Long before Jimmy Hendrix, Chet Atkins, Les Paul or Charlie Christian, there was a guitarist from New Orleans that some have called the Original Guitar Hero. Lonnie Johnson recorded with Louis Armstrong and Duke Ellington, was one of the first jazz or blues musicians to play melodic solos on the instrument. B.B. King credits Johnson as one of his greatest influences and he is said to have inspired other influential guitar players including Robert Johnson and T-Bone Walkker.
Articles by Peter Solomon
If you’re a fan of live music in Richmond, odds are good that at some point you’ve run across the path of Herbert ‘Debo’ Dabney. Debo is everywhere.
On Wednesday evening, July 15, singer Laura Ann Singh and guitarist Kevin Harding of Quatro Na Bossa came to our studios at 88.9 WCVE to play some music and talk a little bit about what they have planned for Friday evening’s (7/18) Guitar and Other Strings Concert at VCU. In case you missed their segment, you can listen to it here. They performed music by Chico Buarque, Dorival Caymmi, Antonio Carlos Jobim and Luis Bonfa.
Guitarist Randy Johnston has been living and working in New York since 1981, playing guitar with some iconic jazz musicians: the late singer Etta Jones, tenor saxophonist Houston Person, legendary bebop alto saxophonist Lou Donaldson and just about every influential Hammond B-3 organist you can think of (Dr. Lonnie Smith, Jack McDuff, Jimmy McGriff, Shirley Scott, and Joey Defrancesco make up a partial list).
On April 18th, saxophonist J. Plunky Branch celebrated forty years of leading his ensemble “Plunky & Oneness” with a gala affair at the historic Hippodrome Theatre in Jackson Ward. Plunky’s music is expansive, reflecting a wide range of influences including rhythm and blues, African music, avant garde jazz, go-go, hip-hop, and funk. Over the last four decades, he’s composed hundreds of songs, recorded more than two dozen albums and has performed for audiences all over the world.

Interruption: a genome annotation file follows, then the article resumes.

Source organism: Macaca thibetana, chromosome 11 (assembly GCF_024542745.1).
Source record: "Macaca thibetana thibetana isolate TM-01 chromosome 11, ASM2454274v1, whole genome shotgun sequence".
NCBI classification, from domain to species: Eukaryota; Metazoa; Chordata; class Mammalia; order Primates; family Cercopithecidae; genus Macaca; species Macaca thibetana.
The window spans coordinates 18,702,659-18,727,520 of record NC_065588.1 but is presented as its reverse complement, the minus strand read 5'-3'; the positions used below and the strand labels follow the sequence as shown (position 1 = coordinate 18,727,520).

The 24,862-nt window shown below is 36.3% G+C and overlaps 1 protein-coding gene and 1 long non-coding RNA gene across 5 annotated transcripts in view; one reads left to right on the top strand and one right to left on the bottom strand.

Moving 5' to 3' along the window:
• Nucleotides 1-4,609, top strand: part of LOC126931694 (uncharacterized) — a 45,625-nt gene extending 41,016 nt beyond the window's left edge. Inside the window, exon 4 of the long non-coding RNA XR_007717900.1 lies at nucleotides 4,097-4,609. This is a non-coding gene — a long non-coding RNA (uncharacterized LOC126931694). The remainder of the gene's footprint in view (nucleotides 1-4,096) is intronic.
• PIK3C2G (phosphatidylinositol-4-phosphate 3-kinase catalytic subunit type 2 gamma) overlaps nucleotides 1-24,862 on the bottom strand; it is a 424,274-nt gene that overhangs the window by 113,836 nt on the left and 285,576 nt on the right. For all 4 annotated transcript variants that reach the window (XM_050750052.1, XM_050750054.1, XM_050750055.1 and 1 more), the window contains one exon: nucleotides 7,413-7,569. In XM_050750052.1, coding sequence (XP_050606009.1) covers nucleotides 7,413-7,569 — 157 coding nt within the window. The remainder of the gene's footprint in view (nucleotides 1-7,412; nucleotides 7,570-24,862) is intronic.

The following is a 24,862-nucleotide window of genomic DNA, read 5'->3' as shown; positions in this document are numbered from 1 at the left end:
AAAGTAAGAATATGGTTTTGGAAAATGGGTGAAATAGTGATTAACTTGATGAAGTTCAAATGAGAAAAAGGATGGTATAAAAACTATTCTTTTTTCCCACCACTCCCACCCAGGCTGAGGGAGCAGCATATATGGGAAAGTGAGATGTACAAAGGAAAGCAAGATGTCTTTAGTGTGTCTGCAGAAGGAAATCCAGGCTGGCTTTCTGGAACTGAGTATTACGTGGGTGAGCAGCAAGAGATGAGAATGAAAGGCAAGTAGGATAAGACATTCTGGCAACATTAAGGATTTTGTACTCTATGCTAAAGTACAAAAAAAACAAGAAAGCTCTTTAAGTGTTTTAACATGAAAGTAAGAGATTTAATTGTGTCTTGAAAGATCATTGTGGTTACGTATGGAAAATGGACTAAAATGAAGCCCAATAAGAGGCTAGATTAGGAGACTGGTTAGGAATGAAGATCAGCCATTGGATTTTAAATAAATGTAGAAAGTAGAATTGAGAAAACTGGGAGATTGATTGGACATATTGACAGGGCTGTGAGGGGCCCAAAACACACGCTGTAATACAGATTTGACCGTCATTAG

The site of the James River Park Pipeline Walkway still contains features that reflect the uses of the location back in the 19th century. For instance, there’s a hand-made stone wall that sits directly behind the pipeline. Ralph White, a retired park naturalist and manager of the James River Park system, says this wall was built by slaves and was a part of the infrastructure of the port of Richmond.
In the report on the blue heron rookery, Ralph White, a retired park naturalist and manager of the James River Park system, says that more fish and mammals live at the falls of the James than any other part of the river.
If you follow the James River on its bumpy course through Richmond, you can’t help but be struck by the weird mashup of urban landscape and wildlife. A fascinating example is the blue heron rookery at Vauxhall Island near the 14th Street Bridge. The island is situated just across the river from the James River Park Pipeline walkway. It’s the perfect vantage point to watch the activities of these large, beautful birds as they breed, nest and catch fish.
Trombonist Steve Davis will be featured in the next concert in the Richmond Jazz Society Guest Educators Series Tuesday evening, April 1 at 7:00 p.m. at Capitol Ale House at 623 East Main Street. Davis was the last musician to join Art Blakey's Jazz Messengers and discusses the lessons he learned with Blakey's band and from two of his other important musical mentors - Jackie Mclean and Chic Corea.